FP: So, let’s get back to your work… ‘Golden Age’ is a term I see people use to describe your work quite often. It’s something we think has multiple meanings whilst referencing the inspiration to your style but we’d love to know what it means to you.
KA: My painting style is heavily influenced by the still life paintings of the Dutch Golden Age which spanned much of the 17th century. It was a time of crazy wealth in the Netherlands, mainly achieve through the exploitation of other places and people, and there was a boom in artists capturing this wealth and excess in still lifes. But within these paintings were also moral and religious messages, as well as an ever looming vibe of imminent decay and impermanence. Similarly, my paintings might appear materially focussed on the surface, but I’m using objects and references that are both personal to me and familiar to the viewer to convey my own feelings and experiences of love, loss and the pain of modern life as an underlying message.
FP: That contrast between modern day objects and vintage still life aesthetic is what really captured our eyes, especially given the footwear choices. Does that feature object decide the rest of the piece or is the rest of the still life the main decision point?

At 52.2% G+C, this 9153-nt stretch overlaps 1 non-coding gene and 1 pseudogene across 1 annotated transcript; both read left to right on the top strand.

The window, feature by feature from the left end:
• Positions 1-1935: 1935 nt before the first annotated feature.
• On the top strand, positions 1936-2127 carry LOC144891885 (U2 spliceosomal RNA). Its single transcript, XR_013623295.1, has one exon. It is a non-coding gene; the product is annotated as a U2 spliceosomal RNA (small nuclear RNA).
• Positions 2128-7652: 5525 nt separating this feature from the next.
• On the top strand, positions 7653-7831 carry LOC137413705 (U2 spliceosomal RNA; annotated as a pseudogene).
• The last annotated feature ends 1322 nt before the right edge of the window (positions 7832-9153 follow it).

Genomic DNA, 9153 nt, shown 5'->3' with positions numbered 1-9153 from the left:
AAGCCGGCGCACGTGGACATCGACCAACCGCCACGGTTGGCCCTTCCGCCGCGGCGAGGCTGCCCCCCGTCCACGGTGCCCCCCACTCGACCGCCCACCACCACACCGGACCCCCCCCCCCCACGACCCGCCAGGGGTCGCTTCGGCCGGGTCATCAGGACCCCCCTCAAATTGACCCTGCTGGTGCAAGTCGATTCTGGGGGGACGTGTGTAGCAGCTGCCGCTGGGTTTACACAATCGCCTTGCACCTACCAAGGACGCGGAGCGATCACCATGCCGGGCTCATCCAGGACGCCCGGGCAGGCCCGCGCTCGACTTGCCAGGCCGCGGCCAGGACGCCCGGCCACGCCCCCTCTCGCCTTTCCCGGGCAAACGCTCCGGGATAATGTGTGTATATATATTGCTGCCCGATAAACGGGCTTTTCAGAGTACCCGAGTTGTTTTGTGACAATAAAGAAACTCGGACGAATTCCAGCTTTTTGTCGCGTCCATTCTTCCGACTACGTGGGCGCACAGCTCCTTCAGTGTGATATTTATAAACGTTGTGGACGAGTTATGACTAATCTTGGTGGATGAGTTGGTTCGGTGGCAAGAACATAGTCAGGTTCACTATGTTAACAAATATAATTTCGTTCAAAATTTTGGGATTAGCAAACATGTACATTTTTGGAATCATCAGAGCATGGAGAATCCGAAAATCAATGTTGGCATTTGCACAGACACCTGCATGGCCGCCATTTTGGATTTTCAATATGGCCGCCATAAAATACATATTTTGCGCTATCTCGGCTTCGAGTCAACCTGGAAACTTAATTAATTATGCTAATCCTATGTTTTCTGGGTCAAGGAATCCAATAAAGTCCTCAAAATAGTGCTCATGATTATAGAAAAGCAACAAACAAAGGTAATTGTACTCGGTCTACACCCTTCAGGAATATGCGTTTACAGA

KA: My paintings are usually about my own personal experiences and relationships. Sometimes I’ll reference sneakers that are owned by a specific person, and sometimes there’s something about that specific style or colour way that has an association to something I’m feeling. It’s funny — when you look at still lifes painted back in the 1600s, you see what looks like a lot of antiques and old things, but at the time they were painted, these objects were modern. I think it’s the same with sneakers. They’ve become quite valuable and symbolic to many people, and I’m curious what people will think of that in 400 years. I’m just capturing what’s symbolic to me and my/our times.
FP: You’ve worked with some big names within the industry including NOCTA, Nike and Polo Ralph Lauren. How do you find working on these larger projects, is there still a sense of freedom to bring the pieces to life?
KA: I love working on these larger, commercial projects. It lets me bring in my graphic design background and create things for someone else instead of just for myself. Usually a client comes to me with a specific idea in mind. They usually want to feature one of their more timeless items – Polo shirts for Ralph Lauren, white AF1s for Nike, for example — so that the piece has longevity. I prefer having quite a lot of direction from clients when working on these commissions so that I don’t have to mine my own emotional world like I would for my own works. I don’t always want to be rooting around in my basement. It’s taxing!
FP: Would you have any words of wisdom for any of our audience out there who are hoping to pursue a career within the world of art? Any tips that have helped you perfect your craft?